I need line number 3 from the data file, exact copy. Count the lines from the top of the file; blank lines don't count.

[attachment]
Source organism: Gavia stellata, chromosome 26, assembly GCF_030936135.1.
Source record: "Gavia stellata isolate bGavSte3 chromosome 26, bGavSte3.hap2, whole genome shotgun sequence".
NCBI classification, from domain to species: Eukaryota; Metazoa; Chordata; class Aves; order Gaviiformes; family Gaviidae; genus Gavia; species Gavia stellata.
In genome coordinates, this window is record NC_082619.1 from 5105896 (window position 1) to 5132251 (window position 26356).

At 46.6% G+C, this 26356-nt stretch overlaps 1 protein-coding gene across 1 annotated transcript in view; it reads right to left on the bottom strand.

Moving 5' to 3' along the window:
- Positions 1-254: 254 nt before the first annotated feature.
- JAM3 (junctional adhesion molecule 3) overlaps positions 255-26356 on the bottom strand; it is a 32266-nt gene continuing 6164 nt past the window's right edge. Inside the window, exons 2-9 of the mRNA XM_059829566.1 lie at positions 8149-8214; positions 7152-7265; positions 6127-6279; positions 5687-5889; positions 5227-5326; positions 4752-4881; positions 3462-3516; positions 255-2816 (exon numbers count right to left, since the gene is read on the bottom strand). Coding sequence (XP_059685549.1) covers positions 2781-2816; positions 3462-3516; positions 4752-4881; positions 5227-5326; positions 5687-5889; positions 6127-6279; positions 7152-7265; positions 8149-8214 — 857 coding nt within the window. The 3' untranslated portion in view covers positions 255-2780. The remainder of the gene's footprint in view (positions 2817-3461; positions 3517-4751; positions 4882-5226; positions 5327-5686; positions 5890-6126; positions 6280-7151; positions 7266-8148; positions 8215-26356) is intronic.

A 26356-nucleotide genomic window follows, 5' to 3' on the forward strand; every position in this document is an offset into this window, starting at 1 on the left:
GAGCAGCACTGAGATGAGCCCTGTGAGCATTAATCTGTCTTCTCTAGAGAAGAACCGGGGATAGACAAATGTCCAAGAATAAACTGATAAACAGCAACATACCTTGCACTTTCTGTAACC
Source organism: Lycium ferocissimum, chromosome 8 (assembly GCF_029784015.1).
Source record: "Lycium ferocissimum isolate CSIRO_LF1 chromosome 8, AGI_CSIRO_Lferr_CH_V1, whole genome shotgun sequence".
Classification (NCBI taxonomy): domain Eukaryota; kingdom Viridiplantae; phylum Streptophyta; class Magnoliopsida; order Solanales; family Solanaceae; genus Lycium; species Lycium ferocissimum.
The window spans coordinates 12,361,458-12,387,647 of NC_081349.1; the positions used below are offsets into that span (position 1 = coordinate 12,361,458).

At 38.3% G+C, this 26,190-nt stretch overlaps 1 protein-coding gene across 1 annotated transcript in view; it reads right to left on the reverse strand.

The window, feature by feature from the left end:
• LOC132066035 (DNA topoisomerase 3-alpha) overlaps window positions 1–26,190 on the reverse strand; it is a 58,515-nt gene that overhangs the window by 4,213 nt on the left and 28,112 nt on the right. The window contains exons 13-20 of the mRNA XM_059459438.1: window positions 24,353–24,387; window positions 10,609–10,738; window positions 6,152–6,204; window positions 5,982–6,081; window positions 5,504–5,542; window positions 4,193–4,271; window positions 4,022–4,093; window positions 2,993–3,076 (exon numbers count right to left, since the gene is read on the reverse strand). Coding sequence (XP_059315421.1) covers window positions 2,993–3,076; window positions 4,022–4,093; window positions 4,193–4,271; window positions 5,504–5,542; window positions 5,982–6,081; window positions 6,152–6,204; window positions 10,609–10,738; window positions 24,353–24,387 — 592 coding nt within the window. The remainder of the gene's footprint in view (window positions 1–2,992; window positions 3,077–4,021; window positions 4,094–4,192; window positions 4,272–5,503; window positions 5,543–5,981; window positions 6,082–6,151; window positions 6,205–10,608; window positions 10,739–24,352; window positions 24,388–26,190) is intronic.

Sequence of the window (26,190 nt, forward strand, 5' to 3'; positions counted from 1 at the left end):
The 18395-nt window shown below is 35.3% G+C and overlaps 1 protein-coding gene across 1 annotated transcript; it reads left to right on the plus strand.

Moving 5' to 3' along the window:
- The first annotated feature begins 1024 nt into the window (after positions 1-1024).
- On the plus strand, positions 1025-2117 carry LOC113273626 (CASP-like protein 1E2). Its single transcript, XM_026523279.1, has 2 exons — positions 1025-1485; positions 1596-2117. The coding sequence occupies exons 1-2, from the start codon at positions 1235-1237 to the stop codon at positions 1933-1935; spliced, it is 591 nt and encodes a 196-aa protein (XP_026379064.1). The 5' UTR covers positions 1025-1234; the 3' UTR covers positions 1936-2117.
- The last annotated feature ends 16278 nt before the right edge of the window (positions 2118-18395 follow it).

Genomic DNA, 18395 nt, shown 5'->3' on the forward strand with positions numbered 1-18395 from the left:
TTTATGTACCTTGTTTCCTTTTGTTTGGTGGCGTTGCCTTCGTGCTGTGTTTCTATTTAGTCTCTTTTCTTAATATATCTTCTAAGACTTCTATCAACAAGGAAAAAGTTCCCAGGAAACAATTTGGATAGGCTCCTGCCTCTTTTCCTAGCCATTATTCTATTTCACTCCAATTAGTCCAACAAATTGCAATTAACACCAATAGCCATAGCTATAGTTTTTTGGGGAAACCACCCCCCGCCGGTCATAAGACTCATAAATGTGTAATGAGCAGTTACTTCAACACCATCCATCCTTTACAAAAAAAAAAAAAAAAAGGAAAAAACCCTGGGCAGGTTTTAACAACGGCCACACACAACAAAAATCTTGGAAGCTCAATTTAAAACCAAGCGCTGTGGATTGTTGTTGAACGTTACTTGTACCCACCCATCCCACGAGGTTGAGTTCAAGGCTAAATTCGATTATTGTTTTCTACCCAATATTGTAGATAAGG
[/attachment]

NCBI classification, from domain to species: Eukaryota; Metazoa; Chordata; class Aves; order Gaviiformes; family Gaviidae; genus Gavia; species Gavia stellata.